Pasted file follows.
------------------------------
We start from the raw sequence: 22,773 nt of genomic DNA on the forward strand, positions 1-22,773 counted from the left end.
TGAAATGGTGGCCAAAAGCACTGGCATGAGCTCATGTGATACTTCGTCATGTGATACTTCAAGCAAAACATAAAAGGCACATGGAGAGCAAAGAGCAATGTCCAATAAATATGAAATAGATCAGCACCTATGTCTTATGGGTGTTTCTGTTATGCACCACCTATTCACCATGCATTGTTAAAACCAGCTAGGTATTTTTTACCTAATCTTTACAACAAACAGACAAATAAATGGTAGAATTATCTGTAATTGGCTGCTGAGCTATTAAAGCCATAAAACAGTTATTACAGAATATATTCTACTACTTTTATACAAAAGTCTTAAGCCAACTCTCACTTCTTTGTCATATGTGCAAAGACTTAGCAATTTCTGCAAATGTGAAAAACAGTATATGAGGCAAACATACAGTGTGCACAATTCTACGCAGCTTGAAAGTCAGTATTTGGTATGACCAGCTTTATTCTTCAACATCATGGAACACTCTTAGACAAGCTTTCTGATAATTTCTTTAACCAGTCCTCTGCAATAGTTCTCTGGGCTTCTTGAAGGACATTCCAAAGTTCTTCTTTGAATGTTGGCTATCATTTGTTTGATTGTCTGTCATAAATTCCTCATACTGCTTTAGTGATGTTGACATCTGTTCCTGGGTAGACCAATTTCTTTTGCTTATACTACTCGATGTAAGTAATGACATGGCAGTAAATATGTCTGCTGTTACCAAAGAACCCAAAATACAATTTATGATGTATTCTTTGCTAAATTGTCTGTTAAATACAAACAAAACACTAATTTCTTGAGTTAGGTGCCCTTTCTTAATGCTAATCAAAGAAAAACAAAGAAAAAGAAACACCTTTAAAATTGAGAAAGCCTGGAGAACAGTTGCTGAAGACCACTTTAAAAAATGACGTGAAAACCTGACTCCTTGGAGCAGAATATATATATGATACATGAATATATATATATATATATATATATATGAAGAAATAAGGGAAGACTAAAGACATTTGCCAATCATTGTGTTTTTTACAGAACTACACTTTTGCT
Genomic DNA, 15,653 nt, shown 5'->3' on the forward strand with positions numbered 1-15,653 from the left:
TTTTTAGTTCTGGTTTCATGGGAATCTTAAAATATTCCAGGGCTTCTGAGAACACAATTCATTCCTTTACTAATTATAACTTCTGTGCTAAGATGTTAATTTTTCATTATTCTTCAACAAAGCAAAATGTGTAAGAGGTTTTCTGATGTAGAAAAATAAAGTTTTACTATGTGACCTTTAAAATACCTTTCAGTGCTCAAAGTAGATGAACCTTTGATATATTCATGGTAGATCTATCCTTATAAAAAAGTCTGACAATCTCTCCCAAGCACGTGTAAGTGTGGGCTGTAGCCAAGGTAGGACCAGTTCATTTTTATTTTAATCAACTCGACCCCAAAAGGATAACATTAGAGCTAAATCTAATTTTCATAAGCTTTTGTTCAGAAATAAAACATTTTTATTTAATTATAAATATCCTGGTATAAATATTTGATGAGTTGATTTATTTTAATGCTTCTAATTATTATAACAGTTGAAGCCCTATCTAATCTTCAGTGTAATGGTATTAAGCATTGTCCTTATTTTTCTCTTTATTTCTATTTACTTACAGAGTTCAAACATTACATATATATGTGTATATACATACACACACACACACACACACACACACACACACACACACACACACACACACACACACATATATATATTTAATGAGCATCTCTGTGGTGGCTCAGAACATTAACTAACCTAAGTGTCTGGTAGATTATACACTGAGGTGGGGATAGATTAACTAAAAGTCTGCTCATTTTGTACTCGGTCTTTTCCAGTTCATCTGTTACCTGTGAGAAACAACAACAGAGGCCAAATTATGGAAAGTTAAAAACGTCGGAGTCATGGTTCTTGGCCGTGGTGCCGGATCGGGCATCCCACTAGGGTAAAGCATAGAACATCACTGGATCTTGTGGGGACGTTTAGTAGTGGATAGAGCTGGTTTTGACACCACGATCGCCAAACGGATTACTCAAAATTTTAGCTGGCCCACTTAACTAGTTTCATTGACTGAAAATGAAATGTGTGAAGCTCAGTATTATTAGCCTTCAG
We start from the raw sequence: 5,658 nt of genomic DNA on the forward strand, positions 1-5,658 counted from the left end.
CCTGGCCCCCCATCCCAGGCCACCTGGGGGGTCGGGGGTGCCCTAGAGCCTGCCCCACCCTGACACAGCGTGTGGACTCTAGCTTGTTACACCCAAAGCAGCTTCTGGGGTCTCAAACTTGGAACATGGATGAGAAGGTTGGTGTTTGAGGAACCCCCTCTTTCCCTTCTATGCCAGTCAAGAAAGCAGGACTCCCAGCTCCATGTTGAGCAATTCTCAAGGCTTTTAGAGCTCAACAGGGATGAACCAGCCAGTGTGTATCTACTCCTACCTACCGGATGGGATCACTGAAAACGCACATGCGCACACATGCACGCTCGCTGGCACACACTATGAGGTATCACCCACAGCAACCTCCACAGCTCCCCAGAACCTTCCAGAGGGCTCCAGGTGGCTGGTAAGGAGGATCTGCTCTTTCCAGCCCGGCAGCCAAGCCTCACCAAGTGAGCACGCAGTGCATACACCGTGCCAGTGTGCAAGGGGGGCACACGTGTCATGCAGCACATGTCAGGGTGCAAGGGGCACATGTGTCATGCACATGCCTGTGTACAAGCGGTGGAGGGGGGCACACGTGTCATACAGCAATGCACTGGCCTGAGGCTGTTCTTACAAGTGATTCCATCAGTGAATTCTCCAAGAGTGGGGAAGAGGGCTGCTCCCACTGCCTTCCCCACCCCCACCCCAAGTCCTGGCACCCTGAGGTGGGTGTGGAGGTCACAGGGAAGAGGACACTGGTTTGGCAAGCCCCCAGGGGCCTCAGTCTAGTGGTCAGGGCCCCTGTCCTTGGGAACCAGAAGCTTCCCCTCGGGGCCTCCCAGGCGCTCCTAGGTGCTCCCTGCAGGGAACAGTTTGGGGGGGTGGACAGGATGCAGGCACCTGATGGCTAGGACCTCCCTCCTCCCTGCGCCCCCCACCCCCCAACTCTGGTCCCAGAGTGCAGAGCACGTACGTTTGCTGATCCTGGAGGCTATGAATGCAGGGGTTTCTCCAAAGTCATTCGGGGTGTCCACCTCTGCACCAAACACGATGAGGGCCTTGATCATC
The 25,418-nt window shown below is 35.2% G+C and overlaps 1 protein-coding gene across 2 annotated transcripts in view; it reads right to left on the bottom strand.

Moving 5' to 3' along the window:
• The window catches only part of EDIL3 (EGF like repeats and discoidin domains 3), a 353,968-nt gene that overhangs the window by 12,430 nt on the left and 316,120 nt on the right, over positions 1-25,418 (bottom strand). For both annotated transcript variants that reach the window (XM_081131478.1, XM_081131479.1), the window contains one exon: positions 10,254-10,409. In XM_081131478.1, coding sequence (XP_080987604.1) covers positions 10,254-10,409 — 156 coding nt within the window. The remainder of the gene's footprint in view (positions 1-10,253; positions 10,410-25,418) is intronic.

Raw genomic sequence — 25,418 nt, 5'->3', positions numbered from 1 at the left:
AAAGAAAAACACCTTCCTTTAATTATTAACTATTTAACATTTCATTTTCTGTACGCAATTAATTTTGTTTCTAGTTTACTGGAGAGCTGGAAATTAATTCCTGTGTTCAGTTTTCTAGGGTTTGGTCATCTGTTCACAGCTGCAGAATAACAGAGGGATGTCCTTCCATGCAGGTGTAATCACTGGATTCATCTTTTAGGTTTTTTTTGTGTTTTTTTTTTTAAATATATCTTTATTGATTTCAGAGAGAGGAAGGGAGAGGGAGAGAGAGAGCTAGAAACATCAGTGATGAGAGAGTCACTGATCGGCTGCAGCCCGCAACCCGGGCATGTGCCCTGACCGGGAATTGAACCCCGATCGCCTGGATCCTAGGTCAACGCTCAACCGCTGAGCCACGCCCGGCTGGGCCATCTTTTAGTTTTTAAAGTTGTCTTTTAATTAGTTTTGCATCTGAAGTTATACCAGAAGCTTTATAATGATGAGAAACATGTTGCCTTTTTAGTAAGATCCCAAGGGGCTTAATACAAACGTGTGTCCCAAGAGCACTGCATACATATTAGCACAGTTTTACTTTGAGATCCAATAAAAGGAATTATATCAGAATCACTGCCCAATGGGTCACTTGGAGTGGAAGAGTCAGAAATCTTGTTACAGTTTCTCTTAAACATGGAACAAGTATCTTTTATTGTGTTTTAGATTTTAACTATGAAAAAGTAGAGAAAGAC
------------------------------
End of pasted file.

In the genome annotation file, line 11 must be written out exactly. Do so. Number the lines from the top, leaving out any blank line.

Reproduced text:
AAAGAAAAACACCTTCCTTTAATTATTAACTATTTAACATTTCATTTTCTGTACGCAATTAATTTTGTTTCTAGTTTACTGGAGAGCTGGAAATTAATTCCTGTGTTCAGTTTTCTAGGGTTTGGTCATCTGTTCACAGCTGCAGAATAACAGAGGGATGTCCTTCCATGCAGGTGTAATCACTGGATTCATCTTTTAGGTTTTTTTTGTGTTTTTTTTTTTAAATATATCTTTATTGATTTCAGAGAGAGGAAGGGAGAGGGAGAGAGAGAGCTAGAAACATCAGTGATGAGAGAGTCACTGATCGGCTGCAGCCCGCAACCCGGGCATGTGCCCTGACCGGGAATTGAACCCCGATCGCCTGGATCCTAGGTCAACGCTCAACCGCTGAGCCACGCCCGGCTGGGCCATCTTTTAGTTTTTAAAGTTGTCTTTTAATTAGTTTTGCATCTGAAGTTATACCAGAAGCTTTATAATGATGAGAAACATGTTGCCTTTTTAGTAAGATCCCAAGGGGCTTAATACAAACGTGTGTCCCAAGAGCACTGCATACATATTAGCACAGTTTTACTTTGAGATCCAATAAAAGGAATTATATCAGAATCACTGCCCAATGGGTCACTTGGAGTGGAAGAGTCAGAAATCTTGTTACAGTTTCTCTTAAACATGGAACAAGTATCTTTTATTGTGTTTTAGATTTTAACTATGAAAAAGTAGAGAAAGAC